No matter how old I am, Mom can still 'make it all better'. When I was young, Mom was the one I went to when I forgot how to pedal backwards to stop my bike and instead, ran my out-of-control bicycle down the hill straight into a tree, giving myself a concussion. The time we were on vacation in Florida and the heavy hotel door slammed on my foot and I lost my toenail, Mom was the one I wanted. Even at the age of thirty-three, when I was diagnosed with multiple sclerosis, my gut instinct screamed, “I want my mommy”.
What makes Mom so unique in her ability to comfort me? Perhaps, after thirty five years, she just knows me better than anyone. Perhaps I really am 'just like her' as I have heard often in my life. How is it that when things go wrong, I still yearn for her comfort first?
This is my third year in MOPS. I have four children ages one to eight, who I home school. My husband works from home as well so all six of us are here all the time. For the past two weeks, my group has been preparing for an early Holiday Bazaar. We invited vendors to come and sell their goods and donate a percentage back to us as a fund raiser for our group. I decided to make gifts in a jar. The $5 S'Mores Bar mix and scented bath salts sold like hotcakes last year so I thought it would work great again this year. I spent two weeks price shopping (with four kids), purchasing (with four kids), mixing (with four kids), filling (with four kids), decorating (with four kids), tagging (with four kids) and lugging jars to my van (with four kids). I also made items for the bake sale, crocheted bookmarks and made a display board as I'm the Publicity Coordinator for our group. My house was neglected, we ate prepared meals more often than usual and my patience level was lessening each day as I worried over the display board and measured more marshmallows than I ever want to again in my entire life. Finally, the big day was here.
By the time our first customer arrived, the bazaar was beautiful! Christmas tablecloths and decorations abounded, holiday music played in the back, the smell of hot cider hung in the air. Appetizers were warm and the bake sale was filled with goodies you can only dream about. We were ready to make some money for MOPS!
However, I'm sure in no small part to the current economy woes, we didn't have many shoppers that evening. In fact, I didn't sell one single jar. What was I going to do with these jars that I'd put so much money into? A friend told me about another local MOPS bazaar nearby for the following weekend. With a renewed zeal to get the jars sold, I signed up for a booth on Saturday. The booth cost $35 and I sold $27. Eight more dollars in the hole...and the worst part was coming home with all those jars to a house that needed cleaning, kids who needed their mom's attention back and a husband who'd been covering extra for me the last few weeks. Depressed and worried about how to sell the jars, I tried to vent to my husband. Bless his heart, he gave it a great shot but after about twenty minutes, his eyes started to glaze over. I called my coordinator but she was out of town. So I turned to Mom.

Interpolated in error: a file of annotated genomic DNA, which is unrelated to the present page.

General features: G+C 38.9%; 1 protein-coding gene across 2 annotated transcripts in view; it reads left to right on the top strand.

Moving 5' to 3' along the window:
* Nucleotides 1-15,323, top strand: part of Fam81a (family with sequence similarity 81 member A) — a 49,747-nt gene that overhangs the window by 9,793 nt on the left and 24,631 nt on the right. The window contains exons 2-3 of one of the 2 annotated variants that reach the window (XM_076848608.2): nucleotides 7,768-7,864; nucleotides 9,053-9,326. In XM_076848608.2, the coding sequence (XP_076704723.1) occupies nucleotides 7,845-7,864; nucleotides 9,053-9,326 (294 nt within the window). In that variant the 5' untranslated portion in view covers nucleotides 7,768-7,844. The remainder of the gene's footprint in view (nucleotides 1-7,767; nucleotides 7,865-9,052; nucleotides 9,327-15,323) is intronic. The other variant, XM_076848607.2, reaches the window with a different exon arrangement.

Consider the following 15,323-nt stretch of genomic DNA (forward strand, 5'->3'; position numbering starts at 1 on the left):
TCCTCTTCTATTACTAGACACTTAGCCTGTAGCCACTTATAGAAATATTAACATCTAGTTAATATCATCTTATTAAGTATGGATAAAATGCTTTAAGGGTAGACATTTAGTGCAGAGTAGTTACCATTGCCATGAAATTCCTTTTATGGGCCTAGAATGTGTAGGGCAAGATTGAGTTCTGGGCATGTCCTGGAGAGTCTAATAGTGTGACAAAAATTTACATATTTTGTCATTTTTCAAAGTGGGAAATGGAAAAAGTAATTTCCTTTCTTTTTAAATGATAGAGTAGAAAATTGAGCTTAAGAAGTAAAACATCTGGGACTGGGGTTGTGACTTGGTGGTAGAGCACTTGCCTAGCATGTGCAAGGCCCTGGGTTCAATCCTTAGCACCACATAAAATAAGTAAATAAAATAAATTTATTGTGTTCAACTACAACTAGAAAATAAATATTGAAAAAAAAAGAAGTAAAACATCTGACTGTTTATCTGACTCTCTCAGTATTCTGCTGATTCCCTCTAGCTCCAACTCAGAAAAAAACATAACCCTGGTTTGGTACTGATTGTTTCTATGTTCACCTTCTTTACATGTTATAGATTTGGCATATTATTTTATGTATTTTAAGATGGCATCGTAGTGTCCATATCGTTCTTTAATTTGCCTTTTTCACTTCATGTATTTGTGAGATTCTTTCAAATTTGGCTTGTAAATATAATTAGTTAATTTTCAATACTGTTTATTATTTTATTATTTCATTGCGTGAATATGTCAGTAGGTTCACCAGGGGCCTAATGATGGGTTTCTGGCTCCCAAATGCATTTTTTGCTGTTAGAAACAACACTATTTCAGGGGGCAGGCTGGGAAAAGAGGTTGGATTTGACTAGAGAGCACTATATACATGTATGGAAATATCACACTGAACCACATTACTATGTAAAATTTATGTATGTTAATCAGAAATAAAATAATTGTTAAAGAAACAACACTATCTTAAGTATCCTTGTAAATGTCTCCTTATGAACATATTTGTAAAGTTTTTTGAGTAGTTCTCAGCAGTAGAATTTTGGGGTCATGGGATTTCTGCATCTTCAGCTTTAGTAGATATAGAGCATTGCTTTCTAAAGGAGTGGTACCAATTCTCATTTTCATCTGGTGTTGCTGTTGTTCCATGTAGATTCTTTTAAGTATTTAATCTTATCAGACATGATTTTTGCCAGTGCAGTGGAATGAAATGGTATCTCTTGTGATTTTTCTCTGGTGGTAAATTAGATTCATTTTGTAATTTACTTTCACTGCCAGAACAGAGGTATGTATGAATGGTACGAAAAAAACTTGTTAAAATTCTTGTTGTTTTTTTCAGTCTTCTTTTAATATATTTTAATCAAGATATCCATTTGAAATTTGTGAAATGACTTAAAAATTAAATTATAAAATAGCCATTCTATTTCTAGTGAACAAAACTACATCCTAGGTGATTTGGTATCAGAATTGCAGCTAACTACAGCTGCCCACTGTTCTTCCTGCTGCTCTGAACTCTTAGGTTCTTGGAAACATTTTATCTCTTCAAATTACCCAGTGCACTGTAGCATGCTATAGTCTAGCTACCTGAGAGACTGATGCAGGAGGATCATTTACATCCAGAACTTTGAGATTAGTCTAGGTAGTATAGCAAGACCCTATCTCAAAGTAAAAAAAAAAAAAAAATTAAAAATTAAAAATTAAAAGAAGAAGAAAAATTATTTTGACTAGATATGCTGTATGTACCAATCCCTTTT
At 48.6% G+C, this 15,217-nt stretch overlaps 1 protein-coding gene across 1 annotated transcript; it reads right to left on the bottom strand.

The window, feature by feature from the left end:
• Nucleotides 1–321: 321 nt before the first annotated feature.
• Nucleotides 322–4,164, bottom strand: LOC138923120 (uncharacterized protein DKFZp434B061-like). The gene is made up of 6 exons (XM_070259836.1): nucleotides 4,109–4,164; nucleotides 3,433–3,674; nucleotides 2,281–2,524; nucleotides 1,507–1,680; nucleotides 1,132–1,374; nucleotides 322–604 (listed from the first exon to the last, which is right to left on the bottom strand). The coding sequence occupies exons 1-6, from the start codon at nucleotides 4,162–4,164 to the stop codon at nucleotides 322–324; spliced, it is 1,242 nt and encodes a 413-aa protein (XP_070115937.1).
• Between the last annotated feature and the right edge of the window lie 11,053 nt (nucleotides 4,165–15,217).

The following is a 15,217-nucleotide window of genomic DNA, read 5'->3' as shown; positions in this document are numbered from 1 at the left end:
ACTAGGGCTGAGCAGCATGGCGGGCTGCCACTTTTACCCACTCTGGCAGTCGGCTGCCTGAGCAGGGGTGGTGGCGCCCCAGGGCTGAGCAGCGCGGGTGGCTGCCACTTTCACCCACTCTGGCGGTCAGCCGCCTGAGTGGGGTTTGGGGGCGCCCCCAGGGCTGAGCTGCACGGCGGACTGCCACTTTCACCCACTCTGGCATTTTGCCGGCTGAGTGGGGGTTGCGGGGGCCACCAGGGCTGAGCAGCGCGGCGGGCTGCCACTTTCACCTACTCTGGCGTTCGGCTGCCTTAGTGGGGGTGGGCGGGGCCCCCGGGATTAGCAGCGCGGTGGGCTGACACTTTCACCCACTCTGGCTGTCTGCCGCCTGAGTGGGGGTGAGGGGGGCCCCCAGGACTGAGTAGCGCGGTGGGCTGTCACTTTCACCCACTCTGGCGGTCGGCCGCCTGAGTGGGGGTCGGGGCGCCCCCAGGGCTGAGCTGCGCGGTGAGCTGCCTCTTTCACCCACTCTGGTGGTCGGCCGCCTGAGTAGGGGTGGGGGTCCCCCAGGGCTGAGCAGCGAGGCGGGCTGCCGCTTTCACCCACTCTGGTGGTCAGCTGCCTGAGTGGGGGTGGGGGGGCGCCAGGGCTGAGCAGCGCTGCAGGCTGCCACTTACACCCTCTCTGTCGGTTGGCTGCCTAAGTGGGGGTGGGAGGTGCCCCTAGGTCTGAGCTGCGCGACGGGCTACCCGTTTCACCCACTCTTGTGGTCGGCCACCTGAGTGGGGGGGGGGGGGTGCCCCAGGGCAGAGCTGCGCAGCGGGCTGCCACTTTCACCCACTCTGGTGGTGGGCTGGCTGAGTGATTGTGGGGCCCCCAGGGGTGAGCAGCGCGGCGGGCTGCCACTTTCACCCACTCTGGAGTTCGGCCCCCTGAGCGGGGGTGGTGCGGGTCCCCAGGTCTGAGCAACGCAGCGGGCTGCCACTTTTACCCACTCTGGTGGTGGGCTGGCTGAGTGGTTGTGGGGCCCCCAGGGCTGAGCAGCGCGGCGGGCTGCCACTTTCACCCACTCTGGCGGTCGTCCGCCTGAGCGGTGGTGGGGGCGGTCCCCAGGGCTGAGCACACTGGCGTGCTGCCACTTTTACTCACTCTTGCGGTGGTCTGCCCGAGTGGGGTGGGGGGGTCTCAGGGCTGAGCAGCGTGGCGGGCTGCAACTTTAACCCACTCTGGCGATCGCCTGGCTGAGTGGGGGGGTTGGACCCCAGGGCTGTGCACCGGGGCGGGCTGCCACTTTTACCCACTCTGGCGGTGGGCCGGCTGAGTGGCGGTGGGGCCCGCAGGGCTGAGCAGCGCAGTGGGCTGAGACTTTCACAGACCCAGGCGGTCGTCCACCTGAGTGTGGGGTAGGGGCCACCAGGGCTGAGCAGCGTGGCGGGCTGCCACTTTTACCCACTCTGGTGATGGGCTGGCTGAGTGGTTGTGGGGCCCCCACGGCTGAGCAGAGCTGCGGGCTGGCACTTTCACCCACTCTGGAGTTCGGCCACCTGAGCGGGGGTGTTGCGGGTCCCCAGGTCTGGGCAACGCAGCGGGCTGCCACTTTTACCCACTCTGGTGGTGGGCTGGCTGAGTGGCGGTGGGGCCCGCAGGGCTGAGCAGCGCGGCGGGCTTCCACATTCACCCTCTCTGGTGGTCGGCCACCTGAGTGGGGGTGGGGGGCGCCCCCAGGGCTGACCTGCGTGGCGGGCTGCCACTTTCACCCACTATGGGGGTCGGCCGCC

“Hey, are you busy?” I asked her on the phone.
“Well...I just walked in the house. Why?” she answered.
“Do you have time for a coffee?”
“Sure,” she said.
After we settled ourselves in the corner donut shop with a couple of coffees, I poured my heart out about my jars. I was beating myself up because I'd taken this risk with my money upfront and it hadn't worked out like I'd expected. Our bazaar hadn't turned out like we expected and I'd wasted my Saturday away digging myself deeper in debt at the second bazaar. Mom listened patiently and added empathy at just the right moments.
“So how many jars did you actually sell?” she asked.
“Only six S'mores, two salts and three bookmarks,” I replied sullenly. “And that was only after I lowered the prices down to two dollars on the salts!”
“But that doesn't equal twenty seven dollars.”
After replaying the day in my head, I realized I'd forgotten about a check someone had written me. When I recalculated, I had actually made four whole dollars for my Saturday efforts! Four dollars wasn't anywhere near what I'd spent making the jars but somehow, I felt better. She got our her checkbook and told me that she needed four jars for Christmas presents herself.
“There. Now you've made twenty-four dollars today!” she said. Seeing a light at the end of the tunnel, our conversation shifted for a few minutes. Then she casually asked me what I was serving for dinner. When I admitted that I hadn't even thought about it yet (and it was already 6pm), she said she had a frozen pizza that I should take home. I tried to refuse but Mom wouldn't let me. So when I dropped her off at home, she ran inside to get the pizza for me and returned with our prior MOPS fund raiser...frozen pizzas that we sold last month. Catching the look in my eyes, she said quickly, “I can't eat pizza anyway – it messes with my stomach. I really only bought it to support your group.”
On my way home, life seemed so much brighter in the dark skies of the evening. I had made twenty-four dollars back already. I had gotten my depressed thoughts off my chest over a good cup of coffee. I had a free dinner with me. And I had a mom who could *still* make it all better.